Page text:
3D printers creating ghost guns

3D printing has been used in almost everything from the creation of aerospace components to toys, prosthetic legs, functioning kidneys and blood vessels.

Additive manufacturing, also known as Elemental 3D printing is the official industry standard term for all types of applications of 3D technology. It is a process of joining materials to make objects from 3D model data by constructing numerous thin layers of material. 3D printing came to existence 3 decades ago. It is a way of developing physical models from digital designs. 

Nowadays, many countries like China, Germany and Sweden are focusing on 3D printing. The advent of 3D printing technology has facilitated the creation of customised objects. The most commonly used materials by 3D printers are polylactic acid and acrylonitrile butadiene styrene. 3D printers work like inkjet printers but the only difference is that instead of ink, they deposit the desired material in numerous layers to create a physical object from a digital file. 

In the defence industry, the developing interest in 3D printing technology is global. There have been reports that China is printing aircraft parts and putting them directly into J-15 fighters on the runway. The US Department of Defence has also been spending on 3D printers, supplies and upkeep since the 1990s, while Singapore has reportedly invested $500 million in its own 3D printing programme very recently.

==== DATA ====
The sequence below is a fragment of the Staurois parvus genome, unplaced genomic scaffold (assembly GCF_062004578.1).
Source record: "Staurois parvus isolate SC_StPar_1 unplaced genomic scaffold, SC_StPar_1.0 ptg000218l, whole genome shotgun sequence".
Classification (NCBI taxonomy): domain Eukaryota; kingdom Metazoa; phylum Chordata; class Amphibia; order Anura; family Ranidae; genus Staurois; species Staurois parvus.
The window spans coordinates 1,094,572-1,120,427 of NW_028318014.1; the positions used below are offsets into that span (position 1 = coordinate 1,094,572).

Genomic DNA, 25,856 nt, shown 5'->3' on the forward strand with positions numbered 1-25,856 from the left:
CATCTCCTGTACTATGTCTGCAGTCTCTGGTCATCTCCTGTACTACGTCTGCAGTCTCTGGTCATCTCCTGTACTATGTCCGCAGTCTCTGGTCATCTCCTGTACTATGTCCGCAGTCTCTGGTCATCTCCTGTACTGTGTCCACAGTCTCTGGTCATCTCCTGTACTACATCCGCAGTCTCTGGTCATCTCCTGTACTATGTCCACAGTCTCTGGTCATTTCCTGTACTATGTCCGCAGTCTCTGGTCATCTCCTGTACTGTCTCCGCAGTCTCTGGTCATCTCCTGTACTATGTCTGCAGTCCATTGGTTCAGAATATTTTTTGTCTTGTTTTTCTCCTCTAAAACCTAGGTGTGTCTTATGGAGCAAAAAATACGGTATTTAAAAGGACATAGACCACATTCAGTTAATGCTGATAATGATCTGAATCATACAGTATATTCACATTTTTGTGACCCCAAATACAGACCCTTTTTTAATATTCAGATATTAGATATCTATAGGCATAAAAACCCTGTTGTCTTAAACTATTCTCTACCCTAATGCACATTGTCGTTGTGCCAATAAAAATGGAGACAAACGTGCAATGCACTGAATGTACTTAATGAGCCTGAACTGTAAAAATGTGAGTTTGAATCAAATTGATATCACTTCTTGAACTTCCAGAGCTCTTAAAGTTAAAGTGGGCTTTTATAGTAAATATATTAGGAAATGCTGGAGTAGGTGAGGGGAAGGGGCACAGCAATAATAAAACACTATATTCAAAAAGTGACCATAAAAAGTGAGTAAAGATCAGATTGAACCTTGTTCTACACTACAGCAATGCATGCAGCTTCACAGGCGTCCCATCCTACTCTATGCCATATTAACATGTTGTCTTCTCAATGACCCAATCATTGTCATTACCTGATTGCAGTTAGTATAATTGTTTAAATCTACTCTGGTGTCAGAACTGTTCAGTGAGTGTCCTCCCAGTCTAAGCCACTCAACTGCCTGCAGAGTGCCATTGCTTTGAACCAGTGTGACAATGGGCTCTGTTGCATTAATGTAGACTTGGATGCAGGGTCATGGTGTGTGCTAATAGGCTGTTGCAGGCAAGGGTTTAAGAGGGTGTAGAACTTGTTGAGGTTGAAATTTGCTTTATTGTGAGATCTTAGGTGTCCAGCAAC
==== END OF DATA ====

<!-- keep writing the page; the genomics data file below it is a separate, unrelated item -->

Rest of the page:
3D printing is an ideal way to meet urgent operational requirements of warfare  

There are some obvious advantages in the field of Defence. One would be to print 3D damaged components in an unfriendly situation rather than waiting for the parts to get replaced. Secondly, it would be safe if 3D printers are being used to print sensitive objects on-site rather than taking a risk to let them fall into the wrong hands while in transit. 3D printers help printing objects on the spot rather than waiting for them to arrive.

Many questions were raised after the advent of 3D printers related to the security of civilians because unlike store-bought firearms, 3D-printed guns don't require the serial numbers that allow law enforcement to trace the ownership of the weapon. Such untraceable weapons are sometimes called "ghost guns".

And unlike gun retailers, 3D-printers don't require you to pass a background check before producing a gun part by part. That means such guns could fall into the hands of those not legally allowed to buy firearms including minors, criminals or a mentally challenged person. 

Recently, Tendai Muswere, 26, from central London, UK, became the first person to be convicted for using 3D printers to manufacture guns which were capable of firing lethal shots, Police said on Wednesday. 

In countries like India, it’s a new challenge for the law enforcement authority where sale or possession of firearms without a proper license is illegal, individuals can get a gun printed from themselves. The Indian law does not have any specific law to penalize individuals who sell or possess 3D printed guns.


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